Louis Dupré, Dialectical Humanist

Kevin B. Anderson

Summary: On the passing of a philosopher who made a profound contribution to the study of Marx, Hegel, and the wider tradition, at times in dialogue with Raya Dunayevskaya. First appeared in Philosophy and Global Affairs 2:1, pp. 41-46 – Editors

The January 2022 death at age 96 of philosopher Louis Dupré constitutes a real loss to Marxist and Hegelian thought, and to Continental Philosophy more generally. Even though he was a Distinguished Professor Emeritus of Religious Studies at Yale University, no obituaries have appeared in the mainstream U.S. media, a shocking development that reveals both their superficiality and their indifference (if not hostility) to Marx and the entire dialectical tradition.

During his long and active career, from the 1960s through the 2010s, Dupré continued to make important contributions, always from a leftwing stance rooted in the finest aspects of Catholic humanism, the type that emerged for his generation in the wake of Nazism and gave birth to tendencies like the worker priests and, later, Latin American theology of liberation.  Dupré also battled both the conservative reaction that set in during the 1980s and the anti-humanist and anti-dialectical versions of radical thought that came to the fore in its wake.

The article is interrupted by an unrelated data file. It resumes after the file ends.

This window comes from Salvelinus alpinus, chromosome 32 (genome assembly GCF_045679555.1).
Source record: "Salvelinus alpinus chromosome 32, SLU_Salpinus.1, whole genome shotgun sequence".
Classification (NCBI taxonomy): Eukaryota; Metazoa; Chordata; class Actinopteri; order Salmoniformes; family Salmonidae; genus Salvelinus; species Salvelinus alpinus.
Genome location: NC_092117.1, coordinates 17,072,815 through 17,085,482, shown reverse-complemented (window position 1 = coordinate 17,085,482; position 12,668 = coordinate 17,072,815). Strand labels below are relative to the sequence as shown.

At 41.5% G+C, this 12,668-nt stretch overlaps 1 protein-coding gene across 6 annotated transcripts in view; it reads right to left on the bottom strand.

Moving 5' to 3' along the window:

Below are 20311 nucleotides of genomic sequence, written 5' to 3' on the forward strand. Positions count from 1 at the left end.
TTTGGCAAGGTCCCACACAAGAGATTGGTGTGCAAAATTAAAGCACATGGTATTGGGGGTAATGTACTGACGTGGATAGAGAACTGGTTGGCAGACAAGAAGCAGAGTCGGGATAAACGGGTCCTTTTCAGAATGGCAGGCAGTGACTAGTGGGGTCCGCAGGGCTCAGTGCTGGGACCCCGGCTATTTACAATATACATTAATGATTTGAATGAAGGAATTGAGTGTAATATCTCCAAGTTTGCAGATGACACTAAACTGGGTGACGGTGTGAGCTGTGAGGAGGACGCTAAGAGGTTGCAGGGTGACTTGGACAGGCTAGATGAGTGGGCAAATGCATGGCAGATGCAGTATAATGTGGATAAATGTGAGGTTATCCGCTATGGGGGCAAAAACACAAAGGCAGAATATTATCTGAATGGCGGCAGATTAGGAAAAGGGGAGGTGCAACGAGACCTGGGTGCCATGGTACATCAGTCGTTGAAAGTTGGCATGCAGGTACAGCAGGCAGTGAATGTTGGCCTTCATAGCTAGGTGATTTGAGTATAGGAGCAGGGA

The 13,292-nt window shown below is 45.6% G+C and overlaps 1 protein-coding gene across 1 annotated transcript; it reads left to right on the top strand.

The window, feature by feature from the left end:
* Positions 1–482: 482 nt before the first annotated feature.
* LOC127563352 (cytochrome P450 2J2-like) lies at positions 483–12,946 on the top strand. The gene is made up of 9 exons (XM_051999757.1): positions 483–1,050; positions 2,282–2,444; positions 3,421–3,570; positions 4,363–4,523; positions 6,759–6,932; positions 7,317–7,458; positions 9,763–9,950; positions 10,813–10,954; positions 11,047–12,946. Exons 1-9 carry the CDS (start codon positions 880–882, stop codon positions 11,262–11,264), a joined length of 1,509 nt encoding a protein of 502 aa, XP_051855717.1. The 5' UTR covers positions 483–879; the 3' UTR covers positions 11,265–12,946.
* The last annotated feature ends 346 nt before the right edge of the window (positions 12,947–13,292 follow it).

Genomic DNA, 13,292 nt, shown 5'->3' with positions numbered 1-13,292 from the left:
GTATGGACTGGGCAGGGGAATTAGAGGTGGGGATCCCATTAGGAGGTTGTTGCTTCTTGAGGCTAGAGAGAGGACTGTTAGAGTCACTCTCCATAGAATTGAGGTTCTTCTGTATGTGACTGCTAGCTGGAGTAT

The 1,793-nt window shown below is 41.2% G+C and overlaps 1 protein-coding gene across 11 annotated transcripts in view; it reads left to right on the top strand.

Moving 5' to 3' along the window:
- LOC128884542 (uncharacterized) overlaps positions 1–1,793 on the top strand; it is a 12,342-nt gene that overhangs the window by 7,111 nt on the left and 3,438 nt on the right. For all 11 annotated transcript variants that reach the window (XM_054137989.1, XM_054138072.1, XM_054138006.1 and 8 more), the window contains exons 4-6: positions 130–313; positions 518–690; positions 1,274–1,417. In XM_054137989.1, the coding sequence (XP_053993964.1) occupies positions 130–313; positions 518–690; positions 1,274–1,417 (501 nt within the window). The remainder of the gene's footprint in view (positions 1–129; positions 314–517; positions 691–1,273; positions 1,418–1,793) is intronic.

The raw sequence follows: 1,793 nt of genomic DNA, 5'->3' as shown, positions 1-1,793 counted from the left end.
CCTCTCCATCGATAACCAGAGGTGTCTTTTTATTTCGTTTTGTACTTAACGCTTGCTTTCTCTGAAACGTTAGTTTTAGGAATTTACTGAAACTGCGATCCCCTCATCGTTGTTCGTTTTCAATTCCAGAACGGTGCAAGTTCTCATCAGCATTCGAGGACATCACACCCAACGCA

I had the privilege of knowing and corresponding with Dupré for nearly three decades, after having first met him as a student of Raya Dunayevskaya at a Hegel Society meeting. In one of his letters to me, in 1995, he took the long view in terms of attacks on Marxism that were proliferating in those days, even on the left: “Marxism as a social and intellectual movement is not dead and will return. Right now we shall first have to digest the horrors of Eastern European communism.” Even if expressed in sober academic language, a certain revolutionary spirit found its way into all of Dupré’s work. In a letter to him the following year, I singled out a passage in his just-published study of late medieval and early modern European thought: “In Passage to Modernity, I noticed your remarks about Hercules vs. Prometheus among the Romans and even among many of the Greeks, who played down the latter in favor of the former, and your wonderful assessment on p. 113 of Hercules as the ‘plodding but reliable servant.’” (See Dupré 1993.) From behind the scenes, Dupré was instrumental in paving the way for Yale University Press to accept for publication David Norman Smith’s forthcoming edition of Marx’s Ethnological Notebooks, and for the National Endowment for the Humanities to fund the preparation by the Marx-Engels Gesamtausgabe of the writings of the late Marx on anthropology and prehistory and their translation into English, still in progress.